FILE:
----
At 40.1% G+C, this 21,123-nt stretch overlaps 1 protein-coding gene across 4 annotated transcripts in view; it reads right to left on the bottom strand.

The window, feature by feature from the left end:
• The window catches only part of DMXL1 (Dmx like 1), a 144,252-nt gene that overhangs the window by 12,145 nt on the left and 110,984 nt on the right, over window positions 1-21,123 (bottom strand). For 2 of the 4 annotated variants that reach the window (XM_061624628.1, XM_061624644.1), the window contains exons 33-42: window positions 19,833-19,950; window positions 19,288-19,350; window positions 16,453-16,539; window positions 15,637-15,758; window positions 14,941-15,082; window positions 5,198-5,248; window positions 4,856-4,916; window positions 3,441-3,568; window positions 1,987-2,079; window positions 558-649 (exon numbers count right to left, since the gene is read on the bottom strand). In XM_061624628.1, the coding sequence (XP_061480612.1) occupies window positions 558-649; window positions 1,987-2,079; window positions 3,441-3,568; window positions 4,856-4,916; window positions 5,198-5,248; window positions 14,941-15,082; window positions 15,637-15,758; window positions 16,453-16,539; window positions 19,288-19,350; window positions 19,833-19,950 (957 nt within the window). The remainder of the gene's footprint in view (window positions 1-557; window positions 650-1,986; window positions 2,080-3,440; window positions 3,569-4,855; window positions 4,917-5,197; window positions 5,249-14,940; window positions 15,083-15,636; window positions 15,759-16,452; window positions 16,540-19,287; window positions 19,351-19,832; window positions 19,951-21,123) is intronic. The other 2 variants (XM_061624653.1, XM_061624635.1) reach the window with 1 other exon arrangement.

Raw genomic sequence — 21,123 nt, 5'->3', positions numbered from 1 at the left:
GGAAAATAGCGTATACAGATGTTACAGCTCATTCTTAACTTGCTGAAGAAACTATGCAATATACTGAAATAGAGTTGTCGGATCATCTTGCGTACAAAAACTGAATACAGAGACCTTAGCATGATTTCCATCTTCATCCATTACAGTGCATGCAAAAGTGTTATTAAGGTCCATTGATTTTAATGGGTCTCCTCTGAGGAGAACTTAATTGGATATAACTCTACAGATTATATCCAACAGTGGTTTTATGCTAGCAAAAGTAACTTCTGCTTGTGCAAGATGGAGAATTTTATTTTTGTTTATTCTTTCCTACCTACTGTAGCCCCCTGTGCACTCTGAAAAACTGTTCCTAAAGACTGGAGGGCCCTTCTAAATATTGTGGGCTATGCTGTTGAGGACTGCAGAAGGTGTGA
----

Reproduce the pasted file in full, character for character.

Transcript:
At 40.1% G+C, this 21,123-nt stretch overlaps 1 protein-coding gene across 4 annotated transcripts in view; it reads right to left on the bottom strand.

The window, feature by feature from the left end:
• The window catches only part of DMXL1 (Dmx like 1), a 144,252-nt gene that overhangs the window by 12,145 nt on the left and 110,984 nt on the right, over window positions 1-21,123 (bottom strand). For 2 of the 4 annotated variants that reach the window (XM_061624628.1, XM_061624644.1), the window contains exons 33-42: window positions 19,833-19,950; window positions 19,288-19,350; window positions 16,453-16,539; window positions 15,637-15,758; window positions 14,941-15,082; window positions 5,198-5,248; window positions 4,856-4,916; window positions 3,441-3,568; window positions 1,987-2,079; window positions 558-649 (exon numbers count right to left, since the gene is read on the bottom strand). In XM_061624628.1, the coding sequence (XP_061480612.1) occupies window positions 558-649; window positions 1,987-2,079; window positions 3,441-3,568; window positions 4,856-4,916; window positions 5,198-5,248; window positions 14,941-15,082; window positions 15,637-15,758; window positions 16,453-16,539; window positions 19,288-19,350; window positions 19,833-19,950 (957 nt within the window). The remainder of the gene's footprint in view (window positions 1-557; window positions 650-1,986; window positions 2,080-3,440; window positions 3,569-4,855; window positions 4,917-5,197; window positions 5,249-14,940; window positions 15,083-15,636; window positions 15,759-16,452; window positions 16,540-19,287; window positions 19,351-19,832; window positions 19,951-21,123) is intronic. The other 2 variants (XM_061624653.1, XM_061624635.1) reach the window with 1 other exon arrangement.

Raw genomic sequence — 21,123 nt, 5'->3', positions numbered from 1 at the left:
GGAAAATAGCGTATACAGATGTTACAGCTCATTCTTAACTTGCTGAAGAAACTATGCAATATACTGAAATAGAGTTGTCGGATCATCTTGCGTACAAAAACTGAATACAGAGACCTTAGCATGATTTCCATCTTCATCCATTACAGTGCATGCAAAAGTGTTATTAAGGTCCATTGATTTTAATGGGTCTCCTCTGAGGAGAACTTAATTGGATATAACTCTACAGATTATATCCAACAGTGGTTTTATGCTAGCAAAAGTAACTTCTGCTTGTGCAAGATGGAGAATTTTATTTTTGTTTATTCTTTCCTACCTACTGTAGCCCCCTGTGCACTCTGAAAAACTGTTCCTAAAGACTGGAGGGCCCTTCTAAATATTGTGGGCTATGCTGTTGAGGACTGCAGAAGGTGTGA